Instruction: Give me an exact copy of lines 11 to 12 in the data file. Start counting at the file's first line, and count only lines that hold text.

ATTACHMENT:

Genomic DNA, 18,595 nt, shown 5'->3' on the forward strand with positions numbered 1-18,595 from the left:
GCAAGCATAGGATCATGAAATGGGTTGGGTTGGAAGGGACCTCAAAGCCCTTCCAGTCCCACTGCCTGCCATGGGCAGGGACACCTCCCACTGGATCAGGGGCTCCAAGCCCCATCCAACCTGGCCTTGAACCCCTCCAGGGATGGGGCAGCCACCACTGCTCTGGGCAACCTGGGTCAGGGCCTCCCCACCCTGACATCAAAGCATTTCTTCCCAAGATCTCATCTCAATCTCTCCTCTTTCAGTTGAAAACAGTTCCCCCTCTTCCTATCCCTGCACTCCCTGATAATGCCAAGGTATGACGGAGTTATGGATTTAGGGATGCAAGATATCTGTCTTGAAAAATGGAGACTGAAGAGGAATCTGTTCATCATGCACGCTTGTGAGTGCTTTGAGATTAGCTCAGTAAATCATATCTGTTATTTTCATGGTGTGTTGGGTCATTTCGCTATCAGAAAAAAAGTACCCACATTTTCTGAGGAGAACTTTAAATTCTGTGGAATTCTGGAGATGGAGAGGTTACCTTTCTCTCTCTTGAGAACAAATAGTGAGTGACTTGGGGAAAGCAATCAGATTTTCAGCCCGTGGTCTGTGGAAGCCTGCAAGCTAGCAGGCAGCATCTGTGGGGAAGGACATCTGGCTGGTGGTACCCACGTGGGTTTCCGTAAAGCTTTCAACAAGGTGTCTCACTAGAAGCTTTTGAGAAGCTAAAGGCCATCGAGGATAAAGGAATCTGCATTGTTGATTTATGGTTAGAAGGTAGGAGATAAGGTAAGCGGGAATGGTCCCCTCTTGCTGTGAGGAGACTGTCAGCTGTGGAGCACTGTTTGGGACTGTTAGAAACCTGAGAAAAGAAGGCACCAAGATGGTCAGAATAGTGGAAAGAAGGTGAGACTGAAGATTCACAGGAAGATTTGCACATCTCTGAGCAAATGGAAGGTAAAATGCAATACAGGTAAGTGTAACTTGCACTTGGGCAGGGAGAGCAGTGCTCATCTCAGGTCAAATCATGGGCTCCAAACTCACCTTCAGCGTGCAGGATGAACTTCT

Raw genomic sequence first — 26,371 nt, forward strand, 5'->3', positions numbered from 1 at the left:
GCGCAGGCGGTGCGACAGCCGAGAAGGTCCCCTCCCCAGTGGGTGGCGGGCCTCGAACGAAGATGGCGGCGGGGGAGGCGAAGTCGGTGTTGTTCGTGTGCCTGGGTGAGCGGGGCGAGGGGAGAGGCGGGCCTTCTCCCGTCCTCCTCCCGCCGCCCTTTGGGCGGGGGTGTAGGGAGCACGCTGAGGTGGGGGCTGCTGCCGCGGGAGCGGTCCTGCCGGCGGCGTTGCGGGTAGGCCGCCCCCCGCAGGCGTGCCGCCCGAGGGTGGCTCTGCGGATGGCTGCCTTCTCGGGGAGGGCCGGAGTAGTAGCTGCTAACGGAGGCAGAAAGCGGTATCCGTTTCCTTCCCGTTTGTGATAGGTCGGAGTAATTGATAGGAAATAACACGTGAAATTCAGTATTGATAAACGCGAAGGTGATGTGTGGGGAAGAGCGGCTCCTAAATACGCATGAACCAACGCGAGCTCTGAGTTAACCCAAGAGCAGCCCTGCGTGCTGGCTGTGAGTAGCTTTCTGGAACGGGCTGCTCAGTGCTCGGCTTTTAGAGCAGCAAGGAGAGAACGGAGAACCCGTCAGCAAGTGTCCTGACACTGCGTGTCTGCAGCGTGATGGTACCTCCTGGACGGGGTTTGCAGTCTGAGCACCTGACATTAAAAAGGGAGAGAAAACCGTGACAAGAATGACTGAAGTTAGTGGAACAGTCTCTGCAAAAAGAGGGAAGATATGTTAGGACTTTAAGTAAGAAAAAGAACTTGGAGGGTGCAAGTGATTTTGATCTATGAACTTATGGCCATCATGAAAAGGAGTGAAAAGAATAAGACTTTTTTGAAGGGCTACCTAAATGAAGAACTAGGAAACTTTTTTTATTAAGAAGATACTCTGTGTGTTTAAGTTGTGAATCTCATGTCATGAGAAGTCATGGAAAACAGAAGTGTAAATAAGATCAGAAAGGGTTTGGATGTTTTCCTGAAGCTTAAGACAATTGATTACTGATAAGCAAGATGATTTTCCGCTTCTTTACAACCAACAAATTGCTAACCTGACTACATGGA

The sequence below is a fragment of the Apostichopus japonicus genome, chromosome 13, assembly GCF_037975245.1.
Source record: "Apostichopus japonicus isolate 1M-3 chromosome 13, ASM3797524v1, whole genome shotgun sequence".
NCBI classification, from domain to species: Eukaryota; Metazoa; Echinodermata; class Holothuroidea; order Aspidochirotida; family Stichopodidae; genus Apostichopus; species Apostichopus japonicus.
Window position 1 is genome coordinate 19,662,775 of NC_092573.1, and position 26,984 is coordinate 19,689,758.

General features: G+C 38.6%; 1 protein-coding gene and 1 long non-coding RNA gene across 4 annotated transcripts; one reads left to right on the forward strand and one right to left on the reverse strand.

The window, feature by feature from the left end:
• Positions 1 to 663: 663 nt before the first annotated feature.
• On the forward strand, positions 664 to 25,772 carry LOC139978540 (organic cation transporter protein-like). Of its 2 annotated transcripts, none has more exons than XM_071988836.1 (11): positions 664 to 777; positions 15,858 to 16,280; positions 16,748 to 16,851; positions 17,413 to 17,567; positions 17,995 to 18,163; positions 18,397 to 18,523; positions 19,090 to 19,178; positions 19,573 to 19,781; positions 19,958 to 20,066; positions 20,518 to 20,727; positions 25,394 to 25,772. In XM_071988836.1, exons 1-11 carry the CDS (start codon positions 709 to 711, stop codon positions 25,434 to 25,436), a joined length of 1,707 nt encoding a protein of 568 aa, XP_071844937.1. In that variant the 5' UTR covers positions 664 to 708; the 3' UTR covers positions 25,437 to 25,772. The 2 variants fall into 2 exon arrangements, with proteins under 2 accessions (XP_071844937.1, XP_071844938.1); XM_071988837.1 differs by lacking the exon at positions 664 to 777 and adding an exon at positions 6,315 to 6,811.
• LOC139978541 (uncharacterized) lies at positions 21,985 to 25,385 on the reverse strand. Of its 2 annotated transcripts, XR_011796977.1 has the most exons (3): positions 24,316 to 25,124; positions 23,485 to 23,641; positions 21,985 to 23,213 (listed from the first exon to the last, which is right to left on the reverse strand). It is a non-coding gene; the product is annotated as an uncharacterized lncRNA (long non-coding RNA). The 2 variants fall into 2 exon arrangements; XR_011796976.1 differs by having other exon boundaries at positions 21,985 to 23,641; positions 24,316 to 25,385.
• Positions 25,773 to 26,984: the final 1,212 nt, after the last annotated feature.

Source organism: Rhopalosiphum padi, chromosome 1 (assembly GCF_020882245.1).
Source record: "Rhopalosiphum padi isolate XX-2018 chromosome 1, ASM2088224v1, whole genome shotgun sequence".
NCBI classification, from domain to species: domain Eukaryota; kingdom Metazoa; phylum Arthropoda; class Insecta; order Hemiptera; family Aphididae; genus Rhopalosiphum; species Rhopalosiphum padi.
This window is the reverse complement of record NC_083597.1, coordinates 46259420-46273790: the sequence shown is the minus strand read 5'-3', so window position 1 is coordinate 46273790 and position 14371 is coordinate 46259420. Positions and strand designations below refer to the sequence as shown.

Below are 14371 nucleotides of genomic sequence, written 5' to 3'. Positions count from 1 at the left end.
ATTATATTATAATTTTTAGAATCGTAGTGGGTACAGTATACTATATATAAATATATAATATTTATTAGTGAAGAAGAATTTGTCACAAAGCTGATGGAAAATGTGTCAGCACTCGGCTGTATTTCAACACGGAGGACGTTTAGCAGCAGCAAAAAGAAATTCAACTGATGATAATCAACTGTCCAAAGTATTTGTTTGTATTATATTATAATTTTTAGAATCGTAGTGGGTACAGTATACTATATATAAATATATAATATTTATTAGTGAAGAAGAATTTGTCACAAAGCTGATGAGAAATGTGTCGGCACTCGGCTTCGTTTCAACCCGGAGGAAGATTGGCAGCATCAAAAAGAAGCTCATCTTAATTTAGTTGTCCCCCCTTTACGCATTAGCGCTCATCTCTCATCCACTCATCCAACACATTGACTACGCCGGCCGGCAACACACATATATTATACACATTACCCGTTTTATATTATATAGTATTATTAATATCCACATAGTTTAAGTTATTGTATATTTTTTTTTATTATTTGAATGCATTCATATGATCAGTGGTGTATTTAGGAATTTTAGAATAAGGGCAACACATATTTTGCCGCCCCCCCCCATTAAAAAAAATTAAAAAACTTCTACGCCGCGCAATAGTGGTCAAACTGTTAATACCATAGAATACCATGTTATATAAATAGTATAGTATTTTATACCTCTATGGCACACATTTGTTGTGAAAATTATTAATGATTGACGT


• Positions 1 to 663: 663 nt before the first annotated feature.
• On the forward strand, positions 664 to 25,772 carry LOC139978540 (organic cation transporter protein-like). Of its 2 annotated transcripts, none has more exons than XM_071988836.1 (11): positions 664 to 777; positions 15,858 to 16,280; positions 16,748 to 16,851; positions 17,413 to 17,567; positions 17,995 to 18,163; positions 18,397 to 18,523; positions 19,090 to 19,178; positions 19,573 to 19,781; positions 19,958 to 20,066; positions 20,518 to 20,727; positions 25,394 to 25,772. In XM_071988836.1, exons 1-11 carry the CDS (start codon positions 709 to 711, stop codon positions 25,434 to 25,436), a joined length of 1,707 nt encoding a protein of 568 aa, XP_071844937.1. In that variant the 5' UTR covers positions 664 to 708; the 3' UTR covers positions 25,437 to 25,772. The 2 variants fall into 2 exon arrangements, with proteins under 2 accessions (XP_071844937.1, XP_071844938.1); XM_071988837.1 differs by lacking the exon at positions 664 to 777 and adding an exon at positions 6,315 to 6,811.